Hawkesbury District Independent June 2017 #85 - Page 46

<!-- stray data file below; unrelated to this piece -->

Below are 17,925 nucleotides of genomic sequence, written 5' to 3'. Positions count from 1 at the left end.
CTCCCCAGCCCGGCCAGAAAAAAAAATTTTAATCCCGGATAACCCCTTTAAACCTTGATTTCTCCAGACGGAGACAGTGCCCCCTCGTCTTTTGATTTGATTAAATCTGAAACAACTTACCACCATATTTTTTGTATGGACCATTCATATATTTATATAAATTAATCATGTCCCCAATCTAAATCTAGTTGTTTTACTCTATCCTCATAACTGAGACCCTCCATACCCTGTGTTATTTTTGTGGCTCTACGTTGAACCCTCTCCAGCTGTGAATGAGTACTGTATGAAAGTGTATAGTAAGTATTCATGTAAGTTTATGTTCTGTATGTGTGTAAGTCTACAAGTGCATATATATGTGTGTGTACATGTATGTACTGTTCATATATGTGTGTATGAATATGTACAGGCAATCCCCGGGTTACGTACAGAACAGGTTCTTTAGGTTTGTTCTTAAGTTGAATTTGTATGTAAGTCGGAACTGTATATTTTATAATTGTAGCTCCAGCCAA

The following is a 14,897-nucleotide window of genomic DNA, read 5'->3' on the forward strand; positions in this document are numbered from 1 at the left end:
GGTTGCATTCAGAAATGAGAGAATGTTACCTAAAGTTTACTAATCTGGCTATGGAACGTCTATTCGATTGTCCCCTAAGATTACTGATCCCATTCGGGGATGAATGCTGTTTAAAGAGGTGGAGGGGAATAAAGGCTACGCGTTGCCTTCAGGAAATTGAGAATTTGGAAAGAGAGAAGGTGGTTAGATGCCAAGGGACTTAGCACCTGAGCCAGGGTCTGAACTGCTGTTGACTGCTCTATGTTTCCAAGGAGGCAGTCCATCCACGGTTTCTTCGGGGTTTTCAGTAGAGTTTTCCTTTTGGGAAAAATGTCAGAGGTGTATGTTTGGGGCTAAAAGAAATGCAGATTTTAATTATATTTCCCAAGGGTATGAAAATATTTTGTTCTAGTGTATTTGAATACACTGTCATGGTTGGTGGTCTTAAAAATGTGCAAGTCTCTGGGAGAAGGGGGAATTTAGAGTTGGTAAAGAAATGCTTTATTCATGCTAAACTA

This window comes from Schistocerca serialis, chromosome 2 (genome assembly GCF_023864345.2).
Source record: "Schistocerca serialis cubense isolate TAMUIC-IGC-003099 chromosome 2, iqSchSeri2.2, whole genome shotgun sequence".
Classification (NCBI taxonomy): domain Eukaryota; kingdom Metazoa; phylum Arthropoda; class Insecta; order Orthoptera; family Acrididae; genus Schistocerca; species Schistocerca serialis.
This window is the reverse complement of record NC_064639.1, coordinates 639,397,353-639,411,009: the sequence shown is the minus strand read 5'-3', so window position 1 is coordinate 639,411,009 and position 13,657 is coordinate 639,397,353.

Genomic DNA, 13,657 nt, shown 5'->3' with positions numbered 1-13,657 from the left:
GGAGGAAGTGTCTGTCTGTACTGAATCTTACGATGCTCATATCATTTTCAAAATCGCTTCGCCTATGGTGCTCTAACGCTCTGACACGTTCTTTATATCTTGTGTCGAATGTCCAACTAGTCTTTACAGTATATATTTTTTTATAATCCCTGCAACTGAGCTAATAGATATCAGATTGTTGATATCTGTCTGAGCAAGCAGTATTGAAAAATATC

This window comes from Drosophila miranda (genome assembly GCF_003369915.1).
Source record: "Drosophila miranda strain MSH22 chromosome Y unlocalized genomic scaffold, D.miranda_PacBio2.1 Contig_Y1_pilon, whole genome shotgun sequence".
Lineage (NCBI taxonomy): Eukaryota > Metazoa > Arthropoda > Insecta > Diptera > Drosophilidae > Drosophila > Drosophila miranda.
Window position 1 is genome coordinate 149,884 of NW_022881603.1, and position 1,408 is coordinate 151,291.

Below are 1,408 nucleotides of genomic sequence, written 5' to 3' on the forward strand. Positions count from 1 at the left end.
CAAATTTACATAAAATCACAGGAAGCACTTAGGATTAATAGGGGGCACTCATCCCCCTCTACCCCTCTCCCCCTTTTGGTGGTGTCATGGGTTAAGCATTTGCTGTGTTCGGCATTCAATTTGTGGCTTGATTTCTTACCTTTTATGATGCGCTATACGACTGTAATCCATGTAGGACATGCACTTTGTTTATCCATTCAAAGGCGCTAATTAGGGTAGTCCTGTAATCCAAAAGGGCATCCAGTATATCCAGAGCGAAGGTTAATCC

out & about Events and Exhibition mark 150th anniversary of 1867 flood On Saturday 22 June 1867, the Windsor correspondent telegraphed to the Sydney Morning Herald: “White men never saw a bigger deluge in the Hawkesbury. Women and children may be seen walking about, some of them half naked, cold and hungry. The town is divided into islands, which are gradually and terribly diminishing. The greater portion of the town is now inundated. The water has risen about 63 feet.” (19.2m, Windsor Bridge is 22.64 feet/ 6.9m).  The correspondent was describing the Hawkesbury’s highest-ever recorded flood, the one by which all others are measured. The devastation and loss, as well as the lessons learned, will be remembered on the weekend of 23-25 June, with talks at Hawkesbury Regional Museum in Windsor, a guided tour of the award- winning Flood! exhibition, and tours of the neighbourhood with Stephen Yeo, Flood Risk Management Officer for the Hawkesbury-Nepean Valley Flood Directorate, Infrastructure NSW (bookings for all through Eventbrite). At the museum’s Howe House, fronting Thompson Square, floodwater filled the basement and came halfway up the walls of the ground floor. According to contemporary reports, gun shots could be heard signalling those who needed to be rescued, as others clung to hay stacks, roofs, trees - anything that would float and keep them from the swirling water. It’s hard for us to imagine these days how such an onslaught affected the population, and stretched the resources of the small community. Additional evacuation boats were sent from Sydney via a special train, but the train was then stuck at Windsor Station when flood water covered the viaduct on South Creek. Due to the heroic efforts of volunteers, many people were rescued, but livestock were not so lucky. Trees, waves and other debris including furniture smashed into homes, causing some to be knocked off their foundations. The height and ferociousness of the water also caused irreparable damage to the river environment. Some properties just slipped into the river and were carried away. Though flooding has continued to be part of life on the Hawkesbury, we have learnt a lot about how to mitigate the risk. One good thing to come out of 1867 was the formation of the first volunteer water brigade in Windsor, in 1869. In due course this led to the development of the SES, a fascinating story that will be shared by David King in his talk, Boatmen to the Rescue (free entry – book through Eventbrite). Community History Librarian, Michelle Nichols, studied the floods of that era for her book, Disastrous Decade. Michelle will give a talk at 10am on Wednesday 14 June (Hawkesbury Central Library, all welcome, no need to book). At the library from 1 June to 31 August you can also see the special display, Implications For The Present by Infrastructure New South Wales (free – during Library opening hours). Museum Curator, Rebecca Turnbull with historian and museum volunteer, Carol Carruthers prepare for the award-winning Flood! Exhibition. Hawkesbury Remembers The Great Flood PO Box 146 WINDSOR NSW 2756 150th Anniversary of the flood of 1867 - highest ever recorded flood in the Hawkesbury LIBRARY museum 300 George Street, Windsor Open Monday-Friday 9am-7pm, Saturday 9am-1pm, Sunday 2-5pm 8 Baker Street, Windsor Open Wednesday – Monday 10am-4pm. Closed Tuesdays The Museum will be open 10am-9pm on Friday 23 June during the special ‘Evening in the Square’ event where music, food and activities will commemorate the anniversary. To book phone us on 02 4560 4655 or go to http://hawkesburymuseum.eventbrite.com (02) 4560 4460 HAWKESBURY’S GREAT FLOOD 1867 Wednesday 14 June 10-11.30am Hawkesbury Family History Group meeting 150 years ago massive floods had a disastrous impact on the area. With Michelle Nichols, author of Disastrous Decade. Hawkesbury Central Library, Windsor FREE – no need to book. All welcome. FLOOD - IMPLICATIONS FOR THE PRESENT (display) From 1 June – 31 August A display from Infrastructure NSW that highlights the modern flood strategy, as well as information about the historic 1867 flood. FREE – during Library opening hours. 46 ISSUE 85 // JUNE 2017 (02) 4560 4655 FLOOD! exhibition This award-winning exhibition looks at the history of flooding in the Hawkesbury-Nepean, and how it has shaped our communities. It includes artefacts and archival photography and film. FREE – during Museum opening hours. FLOOD WALKING TOURS Friday, 23 June 11am and 2pm Saturday 11am Join Dr Stephen Yeo, flood specialist with Infrastructure NSW, who has a special interest in the 1867 flood. Join this walking tour of Windsor to see some of the flood landmarks and hear stories of the people and places involved in floods. FREE – bookings essential through Eventbrite. THE FLOOD BOATS Friday, 23 June 5-9pm Saturday, 24 June 10am-4pm The Richmond Flood Boat, built in 1864, and the Freemans Reach Flood Boat, one of the last rescue boats in service, will be on public display in the Museum grounds. Hear stories about their history and restoration. FREE 1867 flood (engraving) Illustrated Sydney News July 1867 FLOOD! CURATOR TOUR Saturday 24 June 1pm Join curator Rebecca Turnbull on this special tour of the exhibition Flood! - remembering the destructive effects of the 1867 flood and how it changed a community. FREE – bookings essential through Eventbrite. BOATMEN TO THE RESCUE Saturday 24 June 2pm After the devastating flood of 1867 the first Water Brigade was formed in Windsor in 1872 and since then thousands of rescues have been carried out. David King talks about the history of flood rescue in the Hawkesbury. FREE – bookings essential through Eventbrite. www.hdinews.com.au THE hawkesbury INDEPENDENT